Claudio Abbado conducts Mahler's Ninth Symphony (Lucerne)
A wonderful, great (in the true sense) performance
Classical Explorer's first Mahler Ninth should really be an exalted one. While, for me, Bernstein's live Mahler Ninth with the Concertgebouw Orchestra at the Barbican in the 1980s was transformative, the DG recording (not from the same concert but contemporaneous) does not hold the same power. This performance by Claudio Abbado and the Lucerne Festival Orchestra (on Accentus Music) does seem to convey the feeling of a properly great performance, though.
In terms of the two performances, there is something of an equivalence of excellence, despite a very different approach (not least in speeds!). Claidio Abbado (1933-2013) was always in the upper echelon of conductors, but his final flowering revealed his greatness.
The tenderness of the srtings after that mysterious opening is remarkable, and Abbado's pace seems absoltely perfect. And yet the keening of the horn brings intimations of disaster'. This was Abbado's hand-picked orchestra, each member of which knew the score inside out, and one can see and hear how infinitely responsive they are to Abbado's direction, how they understand the long paragraphs as well as the detail. Mahler uses a repeating, fateful rhythm (a technique sometimes, and more often in realation to Berg's music, called a Hauptrhythmus) that occurs in truly frightwning guise at climaxes; Abbado fully realises its import. As the first movement progresses, it becomes clear that here is preternatural accuracy married to the mix of live concert and very special, highly anticipated event.
The first movement expands over a vast canvas (although it only takes 27 minutes). With the second movement we are in the world of Mahlerian folk dance, of Ländler viewed through is very pwesonal prism. Abbado never lets us forget there is a dance here, but there are some truly disturbing interruptions. Few conductors do this movement as well as Abbado - perhaps only Bruno Walter had that added sense of rustic authenticiy to his reading. Here is Walter in 1938 with the Vienna Philharmonic (it's the complete symphony) :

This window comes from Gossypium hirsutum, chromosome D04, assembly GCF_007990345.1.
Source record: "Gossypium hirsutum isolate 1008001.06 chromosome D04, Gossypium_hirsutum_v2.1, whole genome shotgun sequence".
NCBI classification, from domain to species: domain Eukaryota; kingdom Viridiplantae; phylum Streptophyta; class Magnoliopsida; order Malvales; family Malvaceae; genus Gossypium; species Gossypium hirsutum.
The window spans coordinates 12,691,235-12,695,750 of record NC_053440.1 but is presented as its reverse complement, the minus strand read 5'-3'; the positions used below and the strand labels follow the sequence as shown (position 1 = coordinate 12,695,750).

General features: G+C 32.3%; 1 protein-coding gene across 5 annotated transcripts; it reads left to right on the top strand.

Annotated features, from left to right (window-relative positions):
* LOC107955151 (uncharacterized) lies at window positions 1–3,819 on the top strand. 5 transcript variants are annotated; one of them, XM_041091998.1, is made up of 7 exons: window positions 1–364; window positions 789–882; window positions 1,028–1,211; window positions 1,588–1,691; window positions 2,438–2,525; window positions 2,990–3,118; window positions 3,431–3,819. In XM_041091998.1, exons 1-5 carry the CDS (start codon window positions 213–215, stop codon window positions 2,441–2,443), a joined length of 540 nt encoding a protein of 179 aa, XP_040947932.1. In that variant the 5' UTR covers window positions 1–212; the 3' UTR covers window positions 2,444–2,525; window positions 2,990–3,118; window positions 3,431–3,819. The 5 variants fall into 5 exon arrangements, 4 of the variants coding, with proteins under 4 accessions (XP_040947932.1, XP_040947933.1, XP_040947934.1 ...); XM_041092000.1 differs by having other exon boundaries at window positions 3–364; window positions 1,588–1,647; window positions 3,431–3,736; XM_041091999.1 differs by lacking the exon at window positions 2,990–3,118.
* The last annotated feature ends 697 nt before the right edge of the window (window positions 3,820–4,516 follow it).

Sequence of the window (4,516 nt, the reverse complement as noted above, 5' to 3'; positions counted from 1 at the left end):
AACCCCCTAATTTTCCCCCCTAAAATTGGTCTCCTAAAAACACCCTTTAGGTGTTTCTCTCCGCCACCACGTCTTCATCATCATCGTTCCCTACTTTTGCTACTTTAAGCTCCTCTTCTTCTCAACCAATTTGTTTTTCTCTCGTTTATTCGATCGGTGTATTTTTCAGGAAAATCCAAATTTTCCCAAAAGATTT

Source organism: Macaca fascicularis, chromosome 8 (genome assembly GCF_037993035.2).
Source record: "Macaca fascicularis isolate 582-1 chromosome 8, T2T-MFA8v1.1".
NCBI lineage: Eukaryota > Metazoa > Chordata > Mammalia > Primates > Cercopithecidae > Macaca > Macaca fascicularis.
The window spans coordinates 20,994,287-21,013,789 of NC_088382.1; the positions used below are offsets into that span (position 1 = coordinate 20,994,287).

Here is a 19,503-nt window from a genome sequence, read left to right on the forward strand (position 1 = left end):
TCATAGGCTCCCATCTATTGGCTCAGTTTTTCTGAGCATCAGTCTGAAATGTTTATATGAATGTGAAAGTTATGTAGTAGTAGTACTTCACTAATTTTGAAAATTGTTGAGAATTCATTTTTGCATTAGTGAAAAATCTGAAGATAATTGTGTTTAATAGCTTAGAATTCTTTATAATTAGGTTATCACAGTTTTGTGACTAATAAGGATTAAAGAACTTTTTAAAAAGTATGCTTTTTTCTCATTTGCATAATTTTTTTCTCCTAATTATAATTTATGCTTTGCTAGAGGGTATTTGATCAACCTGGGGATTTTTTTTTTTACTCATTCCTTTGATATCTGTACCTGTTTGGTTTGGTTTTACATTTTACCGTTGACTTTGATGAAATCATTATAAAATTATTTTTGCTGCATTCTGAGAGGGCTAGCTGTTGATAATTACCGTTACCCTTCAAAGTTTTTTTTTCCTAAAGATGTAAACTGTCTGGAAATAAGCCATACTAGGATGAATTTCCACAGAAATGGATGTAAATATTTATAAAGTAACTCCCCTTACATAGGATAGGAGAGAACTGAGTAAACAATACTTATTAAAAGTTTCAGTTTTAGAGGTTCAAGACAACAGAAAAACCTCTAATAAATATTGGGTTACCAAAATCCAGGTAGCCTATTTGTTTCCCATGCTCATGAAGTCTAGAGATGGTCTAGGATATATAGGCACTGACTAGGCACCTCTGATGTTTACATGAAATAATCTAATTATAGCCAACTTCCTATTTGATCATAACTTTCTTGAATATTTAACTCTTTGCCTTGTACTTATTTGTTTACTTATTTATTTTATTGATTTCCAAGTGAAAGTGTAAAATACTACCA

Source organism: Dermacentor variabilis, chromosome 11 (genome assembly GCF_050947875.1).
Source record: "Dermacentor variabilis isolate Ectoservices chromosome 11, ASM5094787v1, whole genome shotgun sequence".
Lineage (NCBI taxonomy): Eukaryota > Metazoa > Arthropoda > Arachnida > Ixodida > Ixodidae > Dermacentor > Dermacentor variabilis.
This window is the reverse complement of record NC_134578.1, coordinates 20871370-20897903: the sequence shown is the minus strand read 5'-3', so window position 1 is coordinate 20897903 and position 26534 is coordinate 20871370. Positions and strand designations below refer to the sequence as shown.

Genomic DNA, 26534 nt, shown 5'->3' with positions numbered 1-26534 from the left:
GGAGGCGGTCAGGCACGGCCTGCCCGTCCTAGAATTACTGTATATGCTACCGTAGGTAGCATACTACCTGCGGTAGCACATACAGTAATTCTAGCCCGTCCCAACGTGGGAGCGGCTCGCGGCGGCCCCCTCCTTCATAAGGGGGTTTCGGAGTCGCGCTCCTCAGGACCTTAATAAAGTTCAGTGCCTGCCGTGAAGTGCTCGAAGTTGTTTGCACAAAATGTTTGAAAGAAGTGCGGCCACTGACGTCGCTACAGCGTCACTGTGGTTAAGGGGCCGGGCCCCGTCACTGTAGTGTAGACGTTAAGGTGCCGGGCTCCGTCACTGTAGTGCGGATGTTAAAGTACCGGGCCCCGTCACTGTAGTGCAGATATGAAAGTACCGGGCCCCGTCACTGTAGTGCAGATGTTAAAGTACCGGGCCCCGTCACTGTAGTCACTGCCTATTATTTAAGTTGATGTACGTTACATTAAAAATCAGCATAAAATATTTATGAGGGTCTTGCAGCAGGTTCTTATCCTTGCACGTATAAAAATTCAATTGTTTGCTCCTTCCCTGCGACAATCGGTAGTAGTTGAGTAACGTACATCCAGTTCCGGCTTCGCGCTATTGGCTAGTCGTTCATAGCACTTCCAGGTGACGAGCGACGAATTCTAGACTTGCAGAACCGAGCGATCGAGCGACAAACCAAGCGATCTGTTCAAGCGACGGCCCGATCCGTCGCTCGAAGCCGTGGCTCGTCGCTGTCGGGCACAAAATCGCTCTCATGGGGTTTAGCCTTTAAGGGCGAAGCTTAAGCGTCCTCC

If there is a parallel between Bernstein and Abbado it is the third movement (although they depart in that Bernstein, if memory serves, hardly conducted this movement at all, while Abbado is characteristically methodical and clear). Mahler's counterpoint is horrifically complex in this movement, and with Abbado one hears everything while embarked on some sort of wild, hallucinogenic helter-skelter ride.
The finale raises questions. Was it valedictory? There's that long slow disappearance into silence; and yet he fully intended to finish his Tenth Symphony (and we have our various reconstructions, most famously Deryck Cooke, to give us an idea of what it might have sounded like). With Bernstein, one felt the music was disappearing into an eternity beyond; Abbado's coiled intensity is transfixing, too, in a different way, there's more hope as the cor anglais plaintively sings its song. Bernstein and Abbado do have a point of contact in the close though - both hold the silence forever.
A wonderful, great (in the true sense) performance.
Here's a video of the whole Ninth; but how magnificent this sounds through a proper hi-fi set-up on the DVD/Bluray:Mahler 9 Abbado (DVD)Mahler 9 Abbado (Bluray)